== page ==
Six days John Solomon III passed away, his family caravan consisting of 4 children 9 grandchildren and 3 great-grandchildren left the comfort of New York to come to the small town of Reed. The town had a cozy population of 50, all of whom gathered around old Solomon’s farm.
The city-dwellers wrinkled their nose as they breathed in the fresh air, untouched by the pollution of polluted minds.
All fifteen concrete junglers had braved the wild because of that one eternal thing - money. None of them remembered John Solomon III, they would probably have passed over his obituary without batting an eyelid if it hadn't been for a swanky New York Lawyer from a five-name law firm who contacted each and every one of them to tell them the contents of John's will.
It seemed like the "poor" little country farmer had amassed a fortune. The will stated that John Solomon had treasure hidden somewhere in his 10 acres of land, whoever found it first was entitled to the entire fortune. John had given them a riddle:
Hidden in mother earth's belly,
in a straight line somewhere,
you strip away the creepers,
find a golden glow for keepers.
Thus, the baby boomers had showed up with shovels, the Gen X had rented tractors and the millennials had made DIY gadgets to scan the area.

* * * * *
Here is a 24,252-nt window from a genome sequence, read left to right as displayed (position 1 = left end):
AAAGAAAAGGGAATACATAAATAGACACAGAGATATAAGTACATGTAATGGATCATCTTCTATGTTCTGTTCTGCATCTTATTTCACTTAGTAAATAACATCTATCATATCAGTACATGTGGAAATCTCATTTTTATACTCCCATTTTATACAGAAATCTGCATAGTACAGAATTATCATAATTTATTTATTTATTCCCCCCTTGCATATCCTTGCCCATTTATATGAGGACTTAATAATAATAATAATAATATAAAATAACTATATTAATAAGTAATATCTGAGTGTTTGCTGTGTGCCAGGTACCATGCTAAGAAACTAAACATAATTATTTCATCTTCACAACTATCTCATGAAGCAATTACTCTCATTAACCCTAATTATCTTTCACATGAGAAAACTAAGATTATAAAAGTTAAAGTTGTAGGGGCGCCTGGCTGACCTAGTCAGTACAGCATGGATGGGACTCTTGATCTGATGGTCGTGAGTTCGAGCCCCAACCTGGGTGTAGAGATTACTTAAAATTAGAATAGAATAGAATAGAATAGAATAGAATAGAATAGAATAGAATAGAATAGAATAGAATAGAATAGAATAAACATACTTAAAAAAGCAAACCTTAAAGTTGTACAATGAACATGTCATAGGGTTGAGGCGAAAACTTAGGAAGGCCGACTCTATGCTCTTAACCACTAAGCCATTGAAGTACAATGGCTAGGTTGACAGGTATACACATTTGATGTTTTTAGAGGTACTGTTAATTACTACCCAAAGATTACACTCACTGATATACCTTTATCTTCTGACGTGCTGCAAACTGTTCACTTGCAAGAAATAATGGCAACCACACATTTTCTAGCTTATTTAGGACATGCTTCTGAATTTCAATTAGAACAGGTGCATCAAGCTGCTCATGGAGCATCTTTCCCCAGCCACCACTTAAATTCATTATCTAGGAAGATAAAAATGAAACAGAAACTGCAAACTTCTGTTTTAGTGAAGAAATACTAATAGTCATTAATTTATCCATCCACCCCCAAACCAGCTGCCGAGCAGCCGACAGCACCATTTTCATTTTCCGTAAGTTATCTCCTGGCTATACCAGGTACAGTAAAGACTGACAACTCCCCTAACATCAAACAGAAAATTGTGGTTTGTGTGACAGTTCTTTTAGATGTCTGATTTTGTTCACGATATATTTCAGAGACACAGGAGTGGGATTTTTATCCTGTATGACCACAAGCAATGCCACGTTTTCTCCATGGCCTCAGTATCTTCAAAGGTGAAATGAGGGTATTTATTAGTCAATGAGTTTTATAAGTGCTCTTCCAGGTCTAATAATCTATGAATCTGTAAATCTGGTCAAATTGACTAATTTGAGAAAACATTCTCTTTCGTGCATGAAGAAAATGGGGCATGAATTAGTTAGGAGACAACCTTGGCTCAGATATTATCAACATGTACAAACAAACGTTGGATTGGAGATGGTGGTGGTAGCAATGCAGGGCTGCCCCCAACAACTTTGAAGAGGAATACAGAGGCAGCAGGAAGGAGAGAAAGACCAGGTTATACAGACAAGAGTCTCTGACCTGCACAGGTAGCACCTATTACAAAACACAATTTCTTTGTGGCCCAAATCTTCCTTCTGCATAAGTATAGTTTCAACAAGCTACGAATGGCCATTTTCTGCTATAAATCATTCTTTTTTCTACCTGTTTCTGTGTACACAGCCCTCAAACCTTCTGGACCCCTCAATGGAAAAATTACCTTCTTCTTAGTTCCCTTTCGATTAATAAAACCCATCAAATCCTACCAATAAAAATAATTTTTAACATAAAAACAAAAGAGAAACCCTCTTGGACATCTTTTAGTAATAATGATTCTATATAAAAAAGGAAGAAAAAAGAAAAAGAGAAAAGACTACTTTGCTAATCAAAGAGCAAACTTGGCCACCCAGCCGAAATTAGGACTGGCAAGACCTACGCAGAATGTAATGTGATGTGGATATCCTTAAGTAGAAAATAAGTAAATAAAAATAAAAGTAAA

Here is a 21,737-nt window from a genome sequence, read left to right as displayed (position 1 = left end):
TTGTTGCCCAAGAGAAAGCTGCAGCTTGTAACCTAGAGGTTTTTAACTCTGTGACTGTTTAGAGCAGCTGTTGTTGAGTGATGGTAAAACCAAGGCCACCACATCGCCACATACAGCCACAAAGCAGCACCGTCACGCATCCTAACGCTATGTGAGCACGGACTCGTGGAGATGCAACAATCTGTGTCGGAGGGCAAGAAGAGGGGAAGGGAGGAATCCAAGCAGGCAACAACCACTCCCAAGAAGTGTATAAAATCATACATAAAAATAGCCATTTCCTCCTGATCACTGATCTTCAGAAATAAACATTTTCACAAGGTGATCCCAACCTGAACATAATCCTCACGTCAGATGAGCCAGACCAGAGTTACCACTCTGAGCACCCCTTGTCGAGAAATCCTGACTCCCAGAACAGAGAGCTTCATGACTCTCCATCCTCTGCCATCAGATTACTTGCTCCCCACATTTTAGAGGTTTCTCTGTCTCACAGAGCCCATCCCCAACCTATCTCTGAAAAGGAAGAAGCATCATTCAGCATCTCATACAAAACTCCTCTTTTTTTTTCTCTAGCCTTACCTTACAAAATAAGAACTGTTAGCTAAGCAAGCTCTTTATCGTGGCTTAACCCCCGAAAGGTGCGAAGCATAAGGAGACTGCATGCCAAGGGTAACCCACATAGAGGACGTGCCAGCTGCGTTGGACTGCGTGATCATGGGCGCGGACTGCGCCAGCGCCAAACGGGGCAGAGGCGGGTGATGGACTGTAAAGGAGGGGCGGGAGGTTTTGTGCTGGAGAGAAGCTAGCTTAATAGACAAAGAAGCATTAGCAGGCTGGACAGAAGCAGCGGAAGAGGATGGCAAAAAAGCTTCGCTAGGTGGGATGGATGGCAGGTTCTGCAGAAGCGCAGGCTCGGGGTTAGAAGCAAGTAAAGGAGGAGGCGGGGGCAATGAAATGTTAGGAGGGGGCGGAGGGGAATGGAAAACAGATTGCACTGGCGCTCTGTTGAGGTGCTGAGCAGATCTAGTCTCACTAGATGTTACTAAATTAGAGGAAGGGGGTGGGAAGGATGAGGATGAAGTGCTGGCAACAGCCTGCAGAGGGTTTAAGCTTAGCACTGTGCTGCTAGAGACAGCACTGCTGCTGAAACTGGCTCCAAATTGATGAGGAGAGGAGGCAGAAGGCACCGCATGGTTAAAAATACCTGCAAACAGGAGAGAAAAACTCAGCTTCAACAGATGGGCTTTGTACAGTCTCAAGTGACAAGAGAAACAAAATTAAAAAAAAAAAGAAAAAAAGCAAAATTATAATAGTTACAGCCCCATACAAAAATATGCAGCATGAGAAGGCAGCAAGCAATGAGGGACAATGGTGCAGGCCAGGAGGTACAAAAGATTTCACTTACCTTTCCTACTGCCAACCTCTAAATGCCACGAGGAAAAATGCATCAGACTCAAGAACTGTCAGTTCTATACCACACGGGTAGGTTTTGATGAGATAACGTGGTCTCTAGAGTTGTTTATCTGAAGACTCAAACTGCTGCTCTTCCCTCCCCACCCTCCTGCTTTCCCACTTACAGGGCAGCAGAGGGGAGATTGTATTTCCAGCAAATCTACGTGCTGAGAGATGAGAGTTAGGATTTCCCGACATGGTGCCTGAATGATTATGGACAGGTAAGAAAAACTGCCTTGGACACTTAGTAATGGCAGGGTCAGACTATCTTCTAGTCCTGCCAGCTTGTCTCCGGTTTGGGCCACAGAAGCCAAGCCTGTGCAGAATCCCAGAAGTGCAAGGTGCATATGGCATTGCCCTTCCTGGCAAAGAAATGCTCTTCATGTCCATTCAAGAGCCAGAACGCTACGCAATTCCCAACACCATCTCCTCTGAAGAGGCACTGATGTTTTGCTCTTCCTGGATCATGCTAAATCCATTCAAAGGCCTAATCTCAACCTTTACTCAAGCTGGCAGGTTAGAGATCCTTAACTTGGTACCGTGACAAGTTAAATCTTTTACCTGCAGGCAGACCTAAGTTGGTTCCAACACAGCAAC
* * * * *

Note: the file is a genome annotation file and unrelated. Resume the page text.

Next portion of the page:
They were greeted at the front gate by Victor Krump, the young farmhand John had treated like a grandson. He looked at the entourage and closed his eyes, he had never begrudged being left out of the so-called fortune, because John had left him the farm but seeing the procession of John's family, none of whom were wearing black, he balled his fists. The crowd around the fences shook their head at the old man’s folly. Why hadn’t he left the fortune to Victor?
Their fury soon turned to amusement as they watched the New Yorkers working in the hot sun, sweating, and panting throughout the day. None of the gadgets had worked and their interpretation led them to go systematically in lines and pull out any weeds to look for the treasure beneath them.
They had dug through the entire ten acres among themselves but were left high and dry by the end of the day. This continued for a week as Victor watched them work the land he now owned.
On the eighth day the entourage left, and Victor looked at the fallowed land and laughed out aloud.
He got out the bags of wheat seeds to sow and reap John Solomon's golden treasure.